this is one from a loooooong time ago. can i just say it is very refreshing to read back and see how i used to feel, and to see how God earnestly pursued me and then provided for me? He gives and He takes away, and both are blessings. note: i am not suddenly single. still madly in love with my super great boyfriend. fear not.
The thing about being single is that sometimes, it feels like a disease.
Like you stepped in a puddle of bacteria-filled water and now you have this rash that has spread from your ankle to your hip and everyone is able to see that there’s something seriously wrong with you. You scratch in a subtle way and make sure to keep your mind off of it, but it’s still there; it’s not going away.
And sometimes it feels as if it’s not only this topical disease that is itchy and raw and unbelievable obvious, but it’s also untreatable. Facial expressions darken in pity once the singleness is revealed, like it’s a life sentence. So we mask it like it’s really not a big deal at all, just something tiny and probably temporary.
We cover it up with ointments and clothing and disguise it as something that doesn’t bother us, when actually it is incredibly painful, all of the time.
And it feels like it will never go away.
And oh, the loneliness. It aches in a deep place in your ribcage; a pain that you cannot soothe. And is it just me, or does anyone else feel like everyone around you is getting engaged? “Ring By Spring” is a real, vicious, neck-breaking hurricane. And it makes that pain even more deep.
Being single can ache in the worst kind of lonely, because you can be with hundreds of friends and still feel completely alone.
For the longest time I was afraid that I was broken. I thought that I had screwed up too much to ever be loved, and I feared that I would never find anyone who could love me. I felt like I was paying for all of my past mistakes. As if my struggles with selfishness and idolatry and sexuality had now tarnished my soul and deemed me unworthy of the joys of being in love.
I equated relationship with reward. Thus, I felt that singleness was a punishment.
Like being a sinner made me unfit for what the Gospel means: abundant life.
To all my single ladies dancing around in black leotards, listen up: being single is not a punishment.
And being a sinner makes you completely fit for the Gospel. And “abundant life” does not mean, “having a boyfriend.”
Being single means I strive to make much of Jesus in every thought of my heart, through every word on my tongue, and with every step of my path.
And when I finally get to taste the sparkly waters of marriage, it will still mean that I strive to make much of Jesus with every thought of my heart, through every word on my tongue, and with every step of my path. I’ll have someone else around to do it with, yes. But my objective remains: to let Jesus reign in every moment.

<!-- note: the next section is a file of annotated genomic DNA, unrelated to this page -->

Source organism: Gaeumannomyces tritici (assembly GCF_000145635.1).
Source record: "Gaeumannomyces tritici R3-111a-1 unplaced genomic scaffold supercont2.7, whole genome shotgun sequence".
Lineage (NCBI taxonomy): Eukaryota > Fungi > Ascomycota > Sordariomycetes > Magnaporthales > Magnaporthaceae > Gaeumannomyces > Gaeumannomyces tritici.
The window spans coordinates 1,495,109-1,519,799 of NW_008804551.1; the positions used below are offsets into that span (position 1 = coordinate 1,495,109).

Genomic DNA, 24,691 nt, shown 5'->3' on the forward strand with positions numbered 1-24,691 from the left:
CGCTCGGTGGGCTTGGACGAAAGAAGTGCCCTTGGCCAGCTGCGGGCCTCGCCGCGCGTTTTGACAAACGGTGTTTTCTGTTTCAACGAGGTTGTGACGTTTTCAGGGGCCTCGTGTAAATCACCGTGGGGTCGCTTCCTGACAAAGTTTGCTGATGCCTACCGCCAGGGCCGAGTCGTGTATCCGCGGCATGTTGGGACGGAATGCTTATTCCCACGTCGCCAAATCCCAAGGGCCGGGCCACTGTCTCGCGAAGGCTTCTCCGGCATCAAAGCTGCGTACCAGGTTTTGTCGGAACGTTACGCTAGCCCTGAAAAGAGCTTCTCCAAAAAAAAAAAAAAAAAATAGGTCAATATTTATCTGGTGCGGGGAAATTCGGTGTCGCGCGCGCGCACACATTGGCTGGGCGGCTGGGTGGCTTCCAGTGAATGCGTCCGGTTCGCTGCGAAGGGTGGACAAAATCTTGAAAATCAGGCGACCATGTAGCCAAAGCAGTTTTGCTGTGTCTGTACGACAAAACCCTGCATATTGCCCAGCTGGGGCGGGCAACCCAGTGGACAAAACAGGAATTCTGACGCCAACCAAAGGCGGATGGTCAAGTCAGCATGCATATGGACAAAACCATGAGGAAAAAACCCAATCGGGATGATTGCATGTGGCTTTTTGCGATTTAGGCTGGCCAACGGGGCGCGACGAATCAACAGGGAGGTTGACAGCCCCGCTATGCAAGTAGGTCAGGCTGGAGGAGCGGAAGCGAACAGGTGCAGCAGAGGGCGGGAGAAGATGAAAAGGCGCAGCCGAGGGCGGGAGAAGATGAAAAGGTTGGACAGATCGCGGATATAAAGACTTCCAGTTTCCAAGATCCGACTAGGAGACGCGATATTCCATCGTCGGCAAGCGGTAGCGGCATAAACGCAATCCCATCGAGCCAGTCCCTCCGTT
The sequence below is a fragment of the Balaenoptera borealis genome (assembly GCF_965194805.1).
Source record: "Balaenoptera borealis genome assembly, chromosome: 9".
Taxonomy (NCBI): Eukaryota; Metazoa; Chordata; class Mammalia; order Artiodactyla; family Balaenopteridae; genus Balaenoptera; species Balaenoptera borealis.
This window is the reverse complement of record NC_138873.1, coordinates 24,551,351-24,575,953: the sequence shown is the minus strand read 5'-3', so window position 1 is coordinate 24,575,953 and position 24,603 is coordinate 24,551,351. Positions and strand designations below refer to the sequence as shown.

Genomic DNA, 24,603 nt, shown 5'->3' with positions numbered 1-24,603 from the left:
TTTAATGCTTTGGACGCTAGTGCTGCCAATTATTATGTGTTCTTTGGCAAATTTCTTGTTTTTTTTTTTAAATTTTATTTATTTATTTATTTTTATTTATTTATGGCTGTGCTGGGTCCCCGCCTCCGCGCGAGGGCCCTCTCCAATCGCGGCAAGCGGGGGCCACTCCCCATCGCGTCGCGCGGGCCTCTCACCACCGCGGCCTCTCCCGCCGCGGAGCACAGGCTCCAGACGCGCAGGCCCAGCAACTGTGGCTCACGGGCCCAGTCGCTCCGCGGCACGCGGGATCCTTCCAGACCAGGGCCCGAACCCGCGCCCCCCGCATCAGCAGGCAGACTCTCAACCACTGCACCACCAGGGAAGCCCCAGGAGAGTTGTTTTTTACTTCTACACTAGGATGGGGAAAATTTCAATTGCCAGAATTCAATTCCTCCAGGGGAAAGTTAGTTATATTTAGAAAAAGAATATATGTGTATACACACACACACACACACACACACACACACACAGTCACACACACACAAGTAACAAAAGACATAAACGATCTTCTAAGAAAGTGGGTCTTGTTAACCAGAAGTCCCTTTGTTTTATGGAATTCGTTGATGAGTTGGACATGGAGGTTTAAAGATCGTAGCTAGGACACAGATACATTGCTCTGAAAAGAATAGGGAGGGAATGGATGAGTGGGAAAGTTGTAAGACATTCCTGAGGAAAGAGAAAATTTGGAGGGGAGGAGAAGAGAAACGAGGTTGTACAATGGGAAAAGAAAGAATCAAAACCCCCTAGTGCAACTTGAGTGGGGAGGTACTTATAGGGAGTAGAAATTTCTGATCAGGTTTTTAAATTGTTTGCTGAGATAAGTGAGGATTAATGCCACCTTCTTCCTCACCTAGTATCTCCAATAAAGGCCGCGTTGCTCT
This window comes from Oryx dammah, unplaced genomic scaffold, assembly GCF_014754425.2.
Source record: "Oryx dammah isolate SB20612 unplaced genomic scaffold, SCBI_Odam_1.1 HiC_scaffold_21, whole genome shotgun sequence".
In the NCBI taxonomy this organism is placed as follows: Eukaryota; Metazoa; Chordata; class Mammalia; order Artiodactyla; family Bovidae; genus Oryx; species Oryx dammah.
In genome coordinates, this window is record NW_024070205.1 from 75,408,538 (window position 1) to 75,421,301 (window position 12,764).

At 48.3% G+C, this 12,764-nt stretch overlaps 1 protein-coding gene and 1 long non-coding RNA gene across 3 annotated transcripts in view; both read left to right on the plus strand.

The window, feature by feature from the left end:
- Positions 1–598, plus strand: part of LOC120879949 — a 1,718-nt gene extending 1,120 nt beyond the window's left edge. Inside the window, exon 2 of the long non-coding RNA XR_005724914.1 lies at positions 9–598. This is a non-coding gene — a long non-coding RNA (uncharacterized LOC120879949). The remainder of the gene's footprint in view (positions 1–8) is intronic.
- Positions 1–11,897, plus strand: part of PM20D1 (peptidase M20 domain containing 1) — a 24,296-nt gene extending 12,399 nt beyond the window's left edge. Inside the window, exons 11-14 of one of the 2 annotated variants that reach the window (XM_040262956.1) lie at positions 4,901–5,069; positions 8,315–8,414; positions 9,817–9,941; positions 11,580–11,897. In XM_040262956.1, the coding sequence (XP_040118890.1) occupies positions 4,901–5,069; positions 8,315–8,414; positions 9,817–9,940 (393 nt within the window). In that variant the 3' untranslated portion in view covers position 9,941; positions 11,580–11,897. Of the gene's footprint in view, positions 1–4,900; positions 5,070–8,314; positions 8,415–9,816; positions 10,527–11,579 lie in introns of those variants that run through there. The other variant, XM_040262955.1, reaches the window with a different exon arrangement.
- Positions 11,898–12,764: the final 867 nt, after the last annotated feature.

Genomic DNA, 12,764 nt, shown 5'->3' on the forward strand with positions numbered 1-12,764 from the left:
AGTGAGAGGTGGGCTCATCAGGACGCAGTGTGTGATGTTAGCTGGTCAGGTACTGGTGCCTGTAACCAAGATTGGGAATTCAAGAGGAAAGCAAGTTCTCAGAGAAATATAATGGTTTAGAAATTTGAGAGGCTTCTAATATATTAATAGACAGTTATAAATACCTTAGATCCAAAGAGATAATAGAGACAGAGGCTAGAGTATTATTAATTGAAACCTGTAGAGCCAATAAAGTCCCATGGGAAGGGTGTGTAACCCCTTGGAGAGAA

You see, our task never changes, single or dating or engaged or married.
It’s hard to live obediently right now, as a single woman who sins far too often and believes far too many lies. I am by human nature, a sinner. I struggle daily to fight against the desires of my flesh, and to live for Christ rather than myself.
I can’t imagine how much harder that fight will be once I am a sinner living with another sinner.
But whatever the season, I live to walk in obedience with a God who created everything and knows how it all works. A God who loves me, as I am. Whether I have a plus one or not, He absolutely adores me.
And there is absolutely nothing to fear when you are loved by the Creator of all.
“Perfect love casts out fear.” [1 John 4:18]
I misread that once. I thought it said that when I finally found my Say Anything kind of love, I wouldn’t be afraid anymore.
But that’s not it at all.
There is only One who will every love me perfectly; the only One who is faithful all of the time. And once I trust in that love, all my fear is gone. The deepest fight of my every day single life is to cling to this promise: His love casts out all of my fears.
My fears about not being good enough, about not ever finding a man to love me, about being too broken for what the gospel means: He takes those fears and tells them to shove it, and I get to fall into the pillows of grace.
So yeah, maybe it’s hard to keep trudging along as a fifth wheel, and it gets redundant not having an excuse to straighten my hair or skip my way to class. But I am not afraid. And when the loneliness sets in and my mind and heart are throwing lies back and forth to each other, I am reminded that being so close to pain is a sign that I have come so close to Jesus that He could literally kiss me. And I dare not let the fear seep in too deeply, lest I forget the joys of His perfect love.